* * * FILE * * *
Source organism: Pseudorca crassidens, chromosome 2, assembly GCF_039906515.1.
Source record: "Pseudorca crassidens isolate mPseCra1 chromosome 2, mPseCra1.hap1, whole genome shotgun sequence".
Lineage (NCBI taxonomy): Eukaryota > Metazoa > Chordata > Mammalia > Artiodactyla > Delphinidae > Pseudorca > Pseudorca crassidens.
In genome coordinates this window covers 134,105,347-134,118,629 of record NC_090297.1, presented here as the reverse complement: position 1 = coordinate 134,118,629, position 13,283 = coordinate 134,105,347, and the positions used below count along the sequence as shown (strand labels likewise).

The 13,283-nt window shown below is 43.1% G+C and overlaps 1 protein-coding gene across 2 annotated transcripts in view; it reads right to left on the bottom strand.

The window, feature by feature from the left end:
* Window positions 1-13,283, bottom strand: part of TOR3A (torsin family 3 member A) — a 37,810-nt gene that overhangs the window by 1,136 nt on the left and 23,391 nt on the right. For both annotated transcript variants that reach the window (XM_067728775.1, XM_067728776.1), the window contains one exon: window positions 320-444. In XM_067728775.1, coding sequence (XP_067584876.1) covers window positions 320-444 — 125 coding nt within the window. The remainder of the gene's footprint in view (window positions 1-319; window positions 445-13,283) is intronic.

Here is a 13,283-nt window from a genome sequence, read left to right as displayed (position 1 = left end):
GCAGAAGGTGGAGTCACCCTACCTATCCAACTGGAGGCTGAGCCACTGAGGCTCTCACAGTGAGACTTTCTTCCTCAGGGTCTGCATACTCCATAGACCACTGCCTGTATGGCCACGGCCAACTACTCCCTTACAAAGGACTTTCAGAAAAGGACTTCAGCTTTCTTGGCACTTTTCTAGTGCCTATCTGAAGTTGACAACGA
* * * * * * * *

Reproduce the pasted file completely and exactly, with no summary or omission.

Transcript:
Source organism: Pseudorca crassidens, chromosome 2, assembly GCF_039906515.1.
Source record: "Pseudorca crassidens isolate mPseCra1 chromosome 2, mPseCra1.hap1, whole genome shotgun sequence".
Lineage (NCBI taxonomy): Eukaryota > Metazoa > Chordata > Mammalia > Artiodactyla > Delphinidae > Pseudorca > Pseudorca crassidens.
In genome coordinates this window covers 134,105,347-134,118,629 of record NC_090297.1, presented here as the reverse complement: position 1 = coordinate 134,118,629, position 13,283 = coordinate 134,105,347, and the positions used below count along the sequence as shown (strand labels likewise).

The 13,283-nt window shown below is 43.1% G+C and overlaps 1 protein-coding gene across 2 annotated transcripts in view; it reads right to left on the bottom strand.

The window, feature by feature from the left end:
* Window positions 1-13,283, bottom strand: part of TOR3A (torsin family 3 member A) — a 37,810-nt gene that overhangs the window by 1,136 nt on the left and 23,391 nt on the right. For both annotated transcript variants that reach the window (XM_067728775.1, XM_067728776.1), the window contains one exon: window positions 320-444. In XM_067728775.1, coding sequence (XP_067584876.1) covers window positions 320-444 — 125 coding nt within the window. The remainder of the gene's footprint in view (window positions 1-319; window positions 445-13,283) is intronic.

Here is a 13,283-nt window from a genome sequence, read left to right as displayed (position 1 = left end):
GCAGAAGGTGGAGTCACCCTACCTATCCAACTGGAGGCTGAGCCACTGAGGCTCTCACAGTGAGACTTTCTTCCTCAGGGTCTGCATACTCCATAGACCACTGCCTGTATGGCCACGGCCAACTACTCCCTTACAAAGGACTTTCAGAAAAGGACTTCAGCTTTCTTGGCACTTTTCTAGTGCCTATCTGAAGTTGACAACGA